RELEASE DATE: October 20, 2017
DIRECTOR: Tyler MacIntyre
MPAA RATING: R
RUNTIME: 98 minutes
It has been more than 20 years since Wes Craven’s Scream was released, a a fact that Tragedy Girls both relishes and regrets. On one hand, it is an unambiguously contemporary movie: it takes the notion that meta-comedy has seeped into mainstream pop culture and seeks to augment it.
On the other hand, the candy-colored, gleeful and effervescent manner in which it hacks, slashes, and stabs its way through a messy plot would be at home as a kind of companion piece to a more immediate moment in movie history. Director/co-writer Tyler MacIntyre has a laundry list of influences in his work here. Craven might be at the top, but I’d be shocked if Clueless and Mean Girls weren’t also running through his mind.
All of these titles have a commonality: they present themselves as a standard entry in their respective genres but proceed to use a basic formula to satirize the societal and filmmaking tropes that cause them to exist in the first place. Tragedy Girls notices something and grabs on. It peeks in on a generic American town, one where the license plates sneakily don’t identify what state they’re in, and the location is only described as “midwestern.”
At the local high school, we find McKayla (Alexandra Shipp) and Sadie (Brianna Hildebrand), two longtime best friends. In the wake of a recent string of disappearances and murders, they start a blog where they drum up conspiracy theories and other rabble-rousing editorials.
Their secret is that they’re behind the crimes. Taking inspiration from a serial killer whom they kidnap (Kevin Durand), McKayla and Sadie draw up a hitlist, going after anyone they feel is impeding their rise to fame. As the blog grows more popular, they pine for media attention, positioning themselves as telegenic vigilantes who ask questions that the sheriff (Timothy V. Murphy) won’t.
Tragedy Girls enjoys watching McKayla and Sadie manipulate their surroundings – their classmates, their teachers, the police and the local news – who can all stand to bolster their exposure. Every murder or twist in the case means hundreds or thousands more followers. If they can combine building the movement and taking out a rival, that’s even better. A popular boy (Josh Hutcherson), who refuses to promote their blog (claiming it would be “off-brand”), finds himself in a rather unfortunate motorcycle accident.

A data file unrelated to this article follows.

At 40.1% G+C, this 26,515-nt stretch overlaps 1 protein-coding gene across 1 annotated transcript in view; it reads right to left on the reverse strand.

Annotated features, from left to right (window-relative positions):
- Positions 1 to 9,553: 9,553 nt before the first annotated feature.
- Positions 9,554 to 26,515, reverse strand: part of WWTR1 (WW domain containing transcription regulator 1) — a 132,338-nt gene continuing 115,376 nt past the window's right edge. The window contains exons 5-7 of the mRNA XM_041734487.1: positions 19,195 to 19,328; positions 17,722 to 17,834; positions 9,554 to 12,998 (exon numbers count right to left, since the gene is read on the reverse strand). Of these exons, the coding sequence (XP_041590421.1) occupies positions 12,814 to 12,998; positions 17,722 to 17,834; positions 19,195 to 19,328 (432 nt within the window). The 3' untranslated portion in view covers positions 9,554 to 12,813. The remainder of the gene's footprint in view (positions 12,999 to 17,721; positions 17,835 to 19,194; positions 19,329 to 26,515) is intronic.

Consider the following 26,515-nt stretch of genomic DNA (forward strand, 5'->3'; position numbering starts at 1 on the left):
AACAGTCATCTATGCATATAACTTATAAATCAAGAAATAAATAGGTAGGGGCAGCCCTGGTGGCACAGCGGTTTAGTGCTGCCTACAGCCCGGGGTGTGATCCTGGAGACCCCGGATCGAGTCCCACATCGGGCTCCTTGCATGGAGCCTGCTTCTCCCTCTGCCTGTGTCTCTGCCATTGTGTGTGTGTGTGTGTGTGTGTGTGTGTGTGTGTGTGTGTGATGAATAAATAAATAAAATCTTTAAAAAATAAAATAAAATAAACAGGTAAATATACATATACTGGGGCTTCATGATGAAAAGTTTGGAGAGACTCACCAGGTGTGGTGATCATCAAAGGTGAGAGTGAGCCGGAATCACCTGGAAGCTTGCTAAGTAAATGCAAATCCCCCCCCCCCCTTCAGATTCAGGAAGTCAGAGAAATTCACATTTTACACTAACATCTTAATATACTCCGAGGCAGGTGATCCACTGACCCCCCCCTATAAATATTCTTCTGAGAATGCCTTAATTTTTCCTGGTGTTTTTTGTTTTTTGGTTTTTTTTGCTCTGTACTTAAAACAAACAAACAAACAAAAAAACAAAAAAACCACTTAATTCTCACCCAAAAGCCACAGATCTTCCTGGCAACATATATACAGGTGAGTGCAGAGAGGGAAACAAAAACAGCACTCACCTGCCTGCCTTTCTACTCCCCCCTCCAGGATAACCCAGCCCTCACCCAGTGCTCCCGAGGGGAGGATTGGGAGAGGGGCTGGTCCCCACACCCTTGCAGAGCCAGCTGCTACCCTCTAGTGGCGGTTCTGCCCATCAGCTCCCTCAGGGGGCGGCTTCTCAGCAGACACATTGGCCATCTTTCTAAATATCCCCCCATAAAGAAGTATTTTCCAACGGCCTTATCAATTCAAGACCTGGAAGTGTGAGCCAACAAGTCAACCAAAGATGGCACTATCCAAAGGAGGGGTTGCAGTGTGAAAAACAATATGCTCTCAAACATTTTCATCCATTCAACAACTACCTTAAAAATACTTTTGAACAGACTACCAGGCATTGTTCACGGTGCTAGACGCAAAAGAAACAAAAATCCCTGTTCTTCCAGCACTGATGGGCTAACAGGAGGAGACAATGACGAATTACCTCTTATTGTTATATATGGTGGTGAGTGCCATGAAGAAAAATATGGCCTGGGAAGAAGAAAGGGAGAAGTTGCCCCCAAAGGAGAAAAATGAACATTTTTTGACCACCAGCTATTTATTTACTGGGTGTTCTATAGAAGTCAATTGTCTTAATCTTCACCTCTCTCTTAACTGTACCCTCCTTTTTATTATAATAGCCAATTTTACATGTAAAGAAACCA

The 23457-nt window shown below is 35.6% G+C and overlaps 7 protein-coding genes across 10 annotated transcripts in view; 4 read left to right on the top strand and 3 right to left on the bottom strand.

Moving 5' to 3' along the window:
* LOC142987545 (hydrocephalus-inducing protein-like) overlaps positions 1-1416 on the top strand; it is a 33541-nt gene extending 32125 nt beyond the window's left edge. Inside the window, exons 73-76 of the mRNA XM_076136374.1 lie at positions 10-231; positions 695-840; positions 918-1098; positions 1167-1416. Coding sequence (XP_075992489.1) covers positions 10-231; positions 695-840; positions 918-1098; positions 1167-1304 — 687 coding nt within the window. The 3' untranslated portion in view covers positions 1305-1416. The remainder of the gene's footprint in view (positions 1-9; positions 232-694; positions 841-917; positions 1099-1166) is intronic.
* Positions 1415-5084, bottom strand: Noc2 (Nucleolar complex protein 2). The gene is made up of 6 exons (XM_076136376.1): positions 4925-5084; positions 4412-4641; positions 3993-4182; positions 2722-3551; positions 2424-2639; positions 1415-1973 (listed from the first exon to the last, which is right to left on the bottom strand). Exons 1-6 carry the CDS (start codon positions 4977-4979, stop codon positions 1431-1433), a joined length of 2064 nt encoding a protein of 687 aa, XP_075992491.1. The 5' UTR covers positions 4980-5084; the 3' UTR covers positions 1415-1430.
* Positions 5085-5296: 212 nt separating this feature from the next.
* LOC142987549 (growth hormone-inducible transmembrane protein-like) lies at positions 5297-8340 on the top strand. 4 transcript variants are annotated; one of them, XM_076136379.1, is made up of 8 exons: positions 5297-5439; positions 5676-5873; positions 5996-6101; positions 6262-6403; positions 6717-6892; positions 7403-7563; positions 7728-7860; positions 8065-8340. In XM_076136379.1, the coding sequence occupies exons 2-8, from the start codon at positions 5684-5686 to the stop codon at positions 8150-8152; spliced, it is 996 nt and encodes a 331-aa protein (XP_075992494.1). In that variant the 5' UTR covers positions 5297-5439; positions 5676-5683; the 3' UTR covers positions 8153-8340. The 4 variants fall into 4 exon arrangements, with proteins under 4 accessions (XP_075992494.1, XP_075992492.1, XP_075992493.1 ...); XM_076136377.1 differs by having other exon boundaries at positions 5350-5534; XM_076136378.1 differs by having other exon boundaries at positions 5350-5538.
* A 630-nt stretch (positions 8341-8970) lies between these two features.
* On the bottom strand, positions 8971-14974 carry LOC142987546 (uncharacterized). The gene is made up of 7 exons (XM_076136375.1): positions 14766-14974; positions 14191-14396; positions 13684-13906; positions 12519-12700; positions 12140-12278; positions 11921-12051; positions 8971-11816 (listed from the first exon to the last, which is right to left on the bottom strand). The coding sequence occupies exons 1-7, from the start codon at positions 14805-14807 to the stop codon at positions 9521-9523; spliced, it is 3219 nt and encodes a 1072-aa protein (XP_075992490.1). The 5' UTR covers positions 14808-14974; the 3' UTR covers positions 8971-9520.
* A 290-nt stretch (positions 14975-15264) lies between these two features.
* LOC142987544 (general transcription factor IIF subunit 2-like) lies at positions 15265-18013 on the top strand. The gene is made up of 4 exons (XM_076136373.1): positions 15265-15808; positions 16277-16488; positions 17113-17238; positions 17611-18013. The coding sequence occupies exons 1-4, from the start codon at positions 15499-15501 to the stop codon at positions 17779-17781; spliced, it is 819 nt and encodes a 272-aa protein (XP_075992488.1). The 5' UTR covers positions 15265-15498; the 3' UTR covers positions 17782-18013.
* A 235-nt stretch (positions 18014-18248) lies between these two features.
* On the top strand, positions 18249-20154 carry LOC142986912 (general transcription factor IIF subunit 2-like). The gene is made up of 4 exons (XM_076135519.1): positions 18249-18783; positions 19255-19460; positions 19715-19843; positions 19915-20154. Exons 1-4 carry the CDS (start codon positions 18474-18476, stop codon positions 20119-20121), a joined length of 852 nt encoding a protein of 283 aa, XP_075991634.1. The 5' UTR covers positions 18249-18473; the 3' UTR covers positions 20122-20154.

The movie also takes pleasure in showing the two ratchet up the stakes. Their first few killings either lack a body (dissolved in acid) or look like an accident (see above). When they figure out how to murder someone in a way that looks like a murder, they’re over the moon. MacIntyre allows us to bask in the gory absurdity of such moments but takes the opportunity to evolve an underlying thesis.
Tragedy Girls digs into the commodification of mass grief and hysteria that marks the town’s usable reactions to the deaths. While there have been many great films that criticize the media’s fixation on these matters, this one shows the connotation between this long-set interest and the new ways in which online outlets can propel fame.
It’s smart, funny, biting stuff. This is as headstrong of a take on this material as you could imagine. In true satirical form, you get the feeling that no one, on any side or allegiance, learns anything by the end of the movie. Shipp and Hildebrand deliver in the lead roles. They crave the attention they can get through their actions, coldly playing a precarious game while bickering over petty issues a few minutes later. In that sense, the film operates more as a sampler of ideas than a dramatically satisfying event. The plot is shaped around the characters, instead of the reverse.
And the lack of a plot evolution or resolution does disappoint. The film decides to come to a halt; although as all great high-school movies do, it wraps up many of its loose ends at the prom. But we go into this movie knowing that we will see some creative deaths, and Tragedy Girls delivers.
We invest ourselves in the notion of what MacIntyre is really doing. He examines a collective – programmed desire for notability at any cost. And then he gives us two compelling protagonists on that road. When someone comes into their lives, we assume that McKayla or Sadie consider them an ally or an enemy. But a film like this gets us going on the belief that any dynamic is ripe for much more than face-value assessment. It’s just that they don’t know that.